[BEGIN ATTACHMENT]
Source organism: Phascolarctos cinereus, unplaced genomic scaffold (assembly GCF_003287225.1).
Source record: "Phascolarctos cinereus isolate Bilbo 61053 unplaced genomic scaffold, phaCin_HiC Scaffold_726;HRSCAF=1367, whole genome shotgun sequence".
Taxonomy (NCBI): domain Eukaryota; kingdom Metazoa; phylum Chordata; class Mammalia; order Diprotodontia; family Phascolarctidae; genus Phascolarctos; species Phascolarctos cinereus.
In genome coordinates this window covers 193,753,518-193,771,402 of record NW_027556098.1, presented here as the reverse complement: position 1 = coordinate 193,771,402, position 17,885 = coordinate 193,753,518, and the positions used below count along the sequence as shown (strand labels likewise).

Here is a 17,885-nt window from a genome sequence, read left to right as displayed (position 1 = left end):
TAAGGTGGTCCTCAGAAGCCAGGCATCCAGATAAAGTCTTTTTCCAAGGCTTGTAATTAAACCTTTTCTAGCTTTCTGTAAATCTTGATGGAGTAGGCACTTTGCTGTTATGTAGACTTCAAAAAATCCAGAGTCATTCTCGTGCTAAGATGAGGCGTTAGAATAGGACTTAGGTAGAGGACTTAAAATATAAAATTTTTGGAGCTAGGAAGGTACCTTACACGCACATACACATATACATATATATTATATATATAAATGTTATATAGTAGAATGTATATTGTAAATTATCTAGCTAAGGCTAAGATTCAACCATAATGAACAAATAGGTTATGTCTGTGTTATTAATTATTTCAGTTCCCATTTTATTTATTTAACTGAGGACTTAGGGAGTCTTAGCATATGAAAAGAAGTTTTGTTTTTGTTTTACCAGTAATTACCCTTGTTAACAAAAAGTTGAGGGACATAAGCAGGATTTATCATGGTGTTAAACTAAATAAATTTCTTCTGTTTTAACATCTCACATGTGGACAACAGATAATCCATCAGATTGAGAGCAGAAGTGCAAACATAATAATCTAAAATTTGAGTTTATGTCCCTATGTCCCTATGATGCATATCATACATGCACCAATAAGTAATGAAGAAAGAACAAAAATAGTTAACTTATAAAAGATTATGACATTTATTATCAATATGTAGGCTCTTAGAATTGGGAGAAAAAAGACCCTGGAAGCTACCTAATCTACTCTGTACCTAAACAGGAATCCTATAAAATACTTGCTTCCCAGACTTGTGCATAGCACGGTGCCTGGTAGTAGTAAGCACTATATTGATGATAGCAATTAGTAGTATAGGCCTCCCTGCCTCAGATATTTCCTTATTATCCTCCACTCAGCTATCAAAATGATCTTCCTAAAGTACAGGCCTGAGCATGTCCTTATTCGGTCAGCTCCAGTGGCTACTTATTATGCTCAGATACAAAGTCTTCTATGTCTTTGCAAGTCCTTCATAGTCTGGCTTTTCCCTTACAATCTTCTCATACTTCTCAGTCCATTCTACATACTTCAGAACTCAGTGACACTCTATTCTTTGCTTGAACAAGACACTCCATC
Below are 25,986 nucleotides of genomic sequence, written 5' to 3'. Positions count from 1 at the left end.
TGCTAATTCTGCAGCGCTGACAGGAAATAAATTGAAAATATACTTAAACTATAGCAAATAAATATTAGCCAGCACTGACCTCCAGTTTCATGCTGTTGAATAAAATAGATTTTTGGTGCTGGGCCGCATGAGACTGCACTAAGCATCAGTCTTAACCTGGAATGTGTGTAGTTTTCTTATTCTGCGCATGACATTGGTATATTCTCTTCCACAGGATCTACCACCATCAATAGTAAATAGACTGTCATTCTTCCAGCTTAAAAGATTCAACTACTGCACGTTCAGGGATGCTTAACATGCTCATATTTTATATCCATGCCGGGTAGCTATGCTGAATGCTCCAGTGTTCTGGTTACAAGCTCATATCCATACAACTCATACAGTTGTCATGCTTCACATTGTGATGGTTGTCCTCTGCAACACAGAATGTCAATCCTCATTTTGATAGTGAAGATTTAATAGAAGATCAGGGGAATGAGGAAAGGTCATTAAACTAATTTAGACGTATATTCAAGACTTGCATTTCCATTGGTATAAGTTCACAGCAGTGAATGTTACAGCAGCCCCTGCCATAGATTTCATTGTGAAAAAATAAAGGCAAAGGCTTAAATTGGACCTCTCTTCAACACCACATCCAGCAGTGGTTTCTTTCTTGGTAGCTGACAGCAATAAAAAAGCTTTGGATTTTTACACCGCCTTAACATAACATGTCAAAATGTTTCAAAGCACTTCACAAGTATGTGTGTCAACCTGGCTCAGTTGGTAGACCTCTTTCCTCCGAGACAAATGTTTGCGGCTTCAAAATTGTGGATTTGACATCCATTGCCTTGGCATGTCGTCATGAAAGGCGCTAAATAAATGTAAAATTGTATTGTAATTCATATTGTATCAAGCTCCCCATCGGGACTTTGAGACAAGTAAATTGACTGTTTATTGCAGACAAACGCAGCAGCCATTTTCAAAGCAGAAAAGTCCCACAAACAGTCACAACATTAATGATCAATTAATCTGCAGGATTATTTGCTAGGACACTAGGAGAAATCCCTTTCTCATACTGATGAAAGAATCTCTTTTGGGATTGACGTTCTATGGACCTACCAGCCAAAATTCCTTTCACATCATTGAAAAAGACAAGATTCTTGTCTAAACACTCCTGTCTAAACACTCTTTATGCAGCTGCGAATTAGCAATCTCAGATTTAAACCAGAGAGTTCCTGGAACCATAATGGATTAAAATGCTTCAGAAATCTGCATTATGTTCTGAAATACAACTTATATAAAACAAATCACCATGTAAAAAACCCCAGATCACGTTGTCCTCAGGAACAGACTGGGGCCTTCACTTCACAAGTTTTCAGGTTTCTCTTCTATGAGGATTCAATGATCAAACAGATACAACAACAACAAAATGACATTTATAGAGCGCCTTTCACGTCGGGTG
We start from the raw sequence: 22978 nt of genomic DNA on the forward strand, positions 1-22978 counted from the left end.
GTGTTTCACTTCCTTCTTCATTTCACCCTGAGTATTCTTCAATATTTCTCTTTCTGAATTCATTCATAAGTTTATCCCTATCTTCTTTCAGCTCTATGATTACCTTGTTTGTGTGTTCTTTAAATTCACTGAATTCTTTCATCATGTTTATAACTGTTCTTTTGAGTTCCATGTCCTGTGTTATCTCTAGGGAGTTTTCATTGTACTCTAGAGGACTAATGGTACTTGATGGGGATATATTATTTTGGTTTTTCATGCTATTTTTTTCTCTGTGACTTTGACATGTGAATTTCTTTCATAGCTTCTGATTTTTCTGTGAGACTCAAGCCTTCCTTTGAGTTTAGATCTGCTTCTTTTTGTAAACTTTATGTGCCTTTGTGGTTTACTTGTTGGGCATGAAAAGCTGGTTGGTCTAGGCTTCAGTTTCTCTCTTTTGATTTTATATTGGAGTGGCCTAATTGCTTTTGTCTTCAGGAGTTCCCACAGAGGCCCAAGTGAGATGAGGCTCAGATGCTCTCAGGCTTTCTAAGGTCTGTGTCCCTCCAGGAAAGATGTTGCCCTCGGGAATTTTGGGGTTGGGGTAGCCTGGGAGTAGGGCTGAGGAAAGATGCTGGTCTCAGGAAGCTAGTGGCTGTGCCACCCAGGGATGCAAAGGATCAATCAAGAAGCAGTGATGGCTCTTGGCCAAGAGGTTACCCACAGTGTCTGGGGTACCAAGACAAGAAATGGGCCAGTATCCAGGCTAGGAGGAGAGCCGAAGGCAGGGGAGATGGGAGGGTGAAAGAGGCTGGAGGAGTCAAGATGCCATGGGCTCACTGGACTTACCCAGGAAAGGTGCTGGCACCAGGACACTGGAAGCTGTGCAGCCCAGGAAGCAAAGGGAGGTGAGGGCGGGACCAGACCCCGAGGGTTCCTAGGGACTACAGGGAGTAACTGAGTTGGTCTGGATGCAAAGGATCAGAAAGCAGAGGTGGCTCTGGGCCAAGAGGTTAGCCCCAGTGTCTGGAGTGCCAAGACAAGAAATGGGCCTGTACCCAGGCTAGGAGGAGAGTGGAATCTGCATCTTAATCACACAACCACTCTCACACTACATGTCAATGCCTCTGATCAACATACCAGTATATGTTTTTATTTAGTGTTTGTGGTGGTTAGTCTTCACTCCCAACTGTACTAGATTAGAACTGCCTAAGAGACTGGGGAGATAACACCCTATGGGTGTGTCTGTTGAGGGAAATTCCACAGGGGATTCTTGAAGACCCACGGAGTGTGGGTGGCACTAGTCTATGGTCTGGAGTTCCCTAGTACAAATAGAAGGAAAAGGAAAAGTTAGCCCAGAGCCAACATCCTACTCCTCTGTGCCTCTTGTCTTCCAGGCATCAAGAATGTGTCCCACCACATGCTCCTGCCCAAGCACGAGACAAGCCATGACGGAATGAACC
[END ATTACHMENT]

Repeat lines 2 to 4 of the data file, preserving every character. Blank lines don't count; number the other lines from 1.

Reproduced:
Source record: "Phascolarctos cinereus isolate Bilbo 61053 unplaced genomic scaffold, phaCin_HiC Scaffold_726;HRSCAF=1367, whole genome shotgun sequence".
Taxonomy (NCBI): domain Eukaryota; kingdom Metazoa; phylum Chordata; class Mammalia; order Diprotodontia; family Phascolarctidae; genus Phascolarctos; species Phascolarctos cinereus.
In genome coordinates this window covers 193,753,518-193,771,402 of record NW_027556098.1, presented here as the reverse complement: position 1 = coordinate 193,771,402, position 17,885 = coordinate 193,753,518, and the positions used below count along the sequence as shown (strand labels likewise).